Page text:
The Commission of CCAA of the Senate studies the Canarian Statute, which will be approved definitively next week

The Commission of CCAA of the Senate studies the Canarian Statute, which will be approved definitively next week

The General Commission of Autonomous Communities of the Senate will debate and approve this Thursday the reform of the Statute of Autonomy of the Canary Islands, so that it is sent to the Plenary next week for its final ratification and entry into force.

The text, backed by PP, PSOE, CC and NC, received in Congress the only vote against Unidos Podemos although Ciudadanos and ERC abstained. In the Upper Chamber, it has received 80 amendments from the first two parties and from the Senator from the Gomera Socialist Group, although finally Unidos Podemos has withdrawn theirs, 61, which will therefore not be debated tomorrow or in the Plenary.

The commission will review on Thursday the other 19 amendments that remain alive, which will be rejected with the votes of the parties that support this reform. Only the PP, with an absolute majority, would be enough to move the text forward in the Senate.

The General Committee will therefore not introduce changes in the law and will send it to the plenary session next week. Neither in this last procedure canary Statute will receive modifications so it will end its processing in the Cortes and will be published in the BOE, to then enter into force. The Senate will also approve in that plenary the reform of the Canary Islands Economic and Fiscal Regime, which will follow the same path as the Statute.


Senator Yaiza Castilla (Gomera Socialist Group), whose party has no representation in Congress, has registered five amendments. The Canarian parliamentarian raises among other things to reform the electoral reform provided by the Statute and has been the cause of disagreements and delays in the reform of this law.

Castilla says in one of the amendments that the proposed solution "distorts the democratic representation" and breaks the model of the historical model of "triple parity".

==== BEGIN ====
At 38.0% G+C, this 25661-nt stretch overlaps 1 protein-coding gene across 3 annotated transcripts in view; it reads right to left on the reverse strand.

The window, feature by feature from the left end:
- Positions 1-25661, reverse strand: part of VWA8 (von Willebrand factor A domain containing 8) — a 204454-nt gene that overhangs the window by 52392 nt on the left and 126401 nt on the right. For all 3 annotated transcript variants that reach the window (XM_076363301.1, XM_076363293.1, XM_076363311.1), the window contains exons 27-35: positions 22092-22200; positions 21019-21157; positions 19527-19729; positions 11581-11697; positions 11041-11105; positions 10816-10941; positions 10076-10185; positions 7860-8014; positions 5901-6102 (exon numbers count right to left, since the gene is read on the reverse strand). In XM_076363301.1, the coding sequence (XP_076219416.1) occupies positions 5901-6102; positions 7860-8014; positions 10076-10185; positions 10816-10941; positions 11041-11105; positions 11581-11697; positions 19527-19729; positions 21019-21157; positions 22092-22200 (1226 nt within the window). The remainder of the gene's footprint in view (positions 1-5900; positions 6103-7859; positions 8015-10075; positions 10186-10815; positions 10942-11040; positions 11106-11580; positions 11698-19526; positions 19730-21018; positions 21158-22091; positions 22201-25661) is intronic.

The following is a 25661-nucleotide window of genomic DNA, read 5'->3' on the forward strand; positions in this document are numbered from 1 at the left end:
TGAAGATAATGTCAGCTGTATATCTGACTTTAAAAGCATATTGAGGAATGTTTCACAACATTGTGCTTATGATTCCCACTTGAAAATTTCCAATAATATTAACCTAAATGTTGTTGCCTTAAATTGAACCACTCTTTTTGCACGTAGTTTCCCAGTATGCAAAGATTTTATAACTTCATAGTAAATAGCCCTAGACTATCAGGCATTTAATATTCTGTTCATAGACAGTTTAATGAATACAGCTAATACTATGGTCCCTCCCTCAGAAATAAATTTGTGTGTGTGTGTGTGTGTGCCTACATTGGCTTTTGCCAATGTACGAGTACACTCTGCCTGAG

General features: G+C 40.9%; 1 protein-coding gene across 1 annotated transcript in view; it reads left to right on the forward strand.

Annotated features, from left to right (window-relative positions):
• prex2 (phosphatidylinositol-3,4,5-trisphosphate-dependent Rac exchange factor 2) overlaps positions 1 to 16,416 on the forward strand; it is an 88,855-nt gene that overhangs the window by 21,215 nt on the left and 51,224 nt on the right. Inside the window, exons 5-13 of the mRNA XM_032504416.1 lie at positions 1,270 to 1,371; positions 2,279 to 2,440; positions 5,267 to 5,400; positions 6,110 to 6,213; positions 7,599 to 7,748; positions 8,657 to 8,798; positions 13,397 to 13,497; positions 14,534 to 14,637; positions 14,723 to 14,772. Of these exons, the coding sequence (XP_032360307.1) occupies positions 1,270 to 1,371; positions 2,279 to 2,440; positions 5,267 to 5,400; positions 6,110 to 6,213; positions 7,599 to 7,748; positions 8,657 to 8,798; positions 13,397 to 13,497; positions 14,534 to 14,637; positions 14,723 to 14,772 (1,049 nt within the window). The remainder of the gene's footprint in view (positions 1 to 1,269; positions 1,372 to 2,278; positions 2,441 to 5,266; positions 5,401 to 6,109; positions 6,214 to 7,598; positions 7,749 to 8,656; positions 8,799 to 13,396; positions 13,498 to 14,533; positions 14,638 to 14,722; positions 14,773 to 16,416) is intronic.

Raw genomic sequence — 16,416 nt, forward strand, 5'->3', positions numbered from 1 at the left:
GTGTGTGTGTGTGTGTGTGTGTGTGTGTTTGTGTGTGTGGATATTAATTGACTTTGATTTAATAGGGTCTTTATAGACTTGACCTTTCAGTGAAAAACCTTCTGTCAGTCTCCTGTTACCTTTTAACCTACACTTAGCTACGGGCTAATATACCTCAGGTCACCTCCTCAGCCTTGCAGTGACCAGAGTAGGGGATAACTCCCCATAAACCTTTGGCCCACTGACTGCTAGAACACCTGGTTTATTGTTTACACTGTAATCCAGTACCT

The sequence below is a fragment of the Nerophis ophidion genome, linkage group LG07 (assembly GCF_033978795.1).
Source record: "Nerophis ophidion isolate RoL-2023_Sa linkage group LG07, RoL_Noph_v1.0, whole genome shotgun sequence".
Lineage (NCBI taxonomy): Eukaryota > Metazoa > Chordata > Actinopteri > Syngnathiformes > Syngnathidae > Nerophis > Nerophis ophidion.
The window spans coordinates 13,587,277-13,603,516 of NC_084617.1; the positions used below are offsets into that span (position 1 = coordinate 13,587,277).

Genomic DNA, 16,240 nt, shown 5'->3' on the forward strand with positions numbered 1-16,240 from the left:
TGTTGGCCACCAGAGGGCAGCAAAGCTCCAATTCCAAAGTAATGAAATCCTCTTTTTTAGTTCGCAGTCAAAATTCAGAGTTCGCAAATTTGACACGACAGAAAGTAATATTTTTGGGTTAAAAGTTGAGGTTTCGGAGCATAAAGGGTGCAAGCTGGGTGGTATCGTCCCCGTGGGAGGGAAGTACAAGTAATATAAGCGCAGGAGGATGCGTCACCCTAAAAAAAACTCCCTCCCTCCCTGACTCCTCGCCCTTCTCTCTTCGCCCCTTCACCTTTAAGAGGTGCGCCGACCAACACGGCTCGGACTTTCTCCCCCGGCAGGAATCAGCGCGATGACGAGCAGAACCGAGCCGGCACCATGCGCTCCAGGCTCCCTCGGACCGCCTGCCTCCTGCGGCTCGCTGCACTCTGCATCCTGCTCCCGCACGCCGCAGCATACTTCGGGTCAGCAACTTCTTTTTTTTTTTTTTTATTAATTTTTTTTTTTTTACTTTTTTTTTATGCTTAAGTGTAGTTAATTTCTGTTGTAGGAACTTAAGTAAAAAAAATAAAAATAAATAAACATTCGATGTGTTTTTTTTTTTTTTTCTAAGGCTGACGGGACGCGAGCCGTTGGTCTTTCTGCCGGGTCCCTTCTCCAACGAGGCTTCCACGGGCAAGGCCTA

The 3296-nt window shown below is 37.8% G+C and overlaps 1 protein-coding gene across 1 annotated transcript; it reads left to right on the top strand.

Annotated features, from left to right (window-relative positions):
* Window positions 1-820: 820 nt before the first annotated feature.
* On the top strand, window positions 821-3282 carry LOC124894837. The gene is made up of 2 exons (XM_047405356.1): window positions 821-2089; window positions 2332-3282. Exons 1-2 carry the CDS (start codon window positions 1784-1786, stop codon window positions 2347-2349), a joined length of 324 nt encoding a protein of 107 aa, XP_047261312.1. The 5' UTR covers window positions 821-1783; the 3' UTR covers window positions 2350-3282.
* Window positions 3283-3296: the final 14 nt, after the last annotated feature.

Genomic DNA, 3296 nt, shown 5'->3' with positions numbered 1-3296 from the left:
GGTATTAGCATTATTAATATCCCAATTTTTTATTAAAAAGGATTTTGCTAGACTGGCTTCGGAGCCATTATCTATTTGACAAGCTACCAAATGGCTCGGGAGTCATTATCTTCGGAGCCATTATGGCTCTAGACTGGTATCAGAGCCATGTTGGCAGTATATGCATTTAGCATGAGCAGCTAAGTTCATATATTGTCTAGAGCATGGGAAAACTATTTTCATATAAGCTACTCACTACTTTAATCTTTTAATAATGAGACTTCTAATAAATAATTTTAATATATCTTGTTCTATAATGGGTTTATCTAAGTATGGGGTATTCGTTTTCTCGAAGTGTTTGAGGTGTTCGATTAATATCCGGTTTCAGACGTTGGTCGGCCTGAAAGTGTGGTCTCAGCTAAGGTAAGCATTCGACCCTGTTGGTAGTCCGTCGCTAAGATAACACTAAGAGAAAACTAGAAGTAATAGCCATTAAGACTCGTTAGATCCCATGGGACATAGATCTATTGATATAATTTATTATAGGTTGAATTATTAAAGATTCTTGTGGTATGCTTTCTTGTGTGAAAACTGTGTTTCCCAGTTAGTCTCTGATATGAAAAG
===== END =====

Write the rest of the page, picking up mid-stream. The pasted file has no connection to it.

To establish any change in the electoral law, the senator claims that it must be approved by two thirds of the autonomous Parliament, not the three fifths provided, and that the Canarian Chamber in no case has more than 70 deputies (this Statute provides that they can be 75).


As for Citizens, he has registered in the Senate 14 amendments with which he insists on issues that he already defended in Congress, without success. It raises, among other issues, that the maximum number of parliamentarians from the Autonomous Community is 70 and proposes a new distribution of seats between islands while there are 60.

The formation reiterates again in the Senate its critics to the regulation of matters relative to the Judicial Podemo and requests the suppression of several articles. In the opinion of this party, the Canary Islands Statute imitates the Catalan in several aspects to provide for example an autonomous Council of Justice to collaborate with the administration of justice, or by regulating the "territorialization" of the Office of the Superior Prosecutor. Nothing makes sense, argues Citizens, when this Power is not decentralized, it is the exclusive competence of the State.

"It is the emulation towards hell, that is what is shown to us, not towards virtue, towards the solution of problems, but to the creation of problems as a micro-structure of State for a maximum political deception: to propose organisms, institutions, organs and others that are not going to solve anything ", affirms Citizens in one of the amendments.


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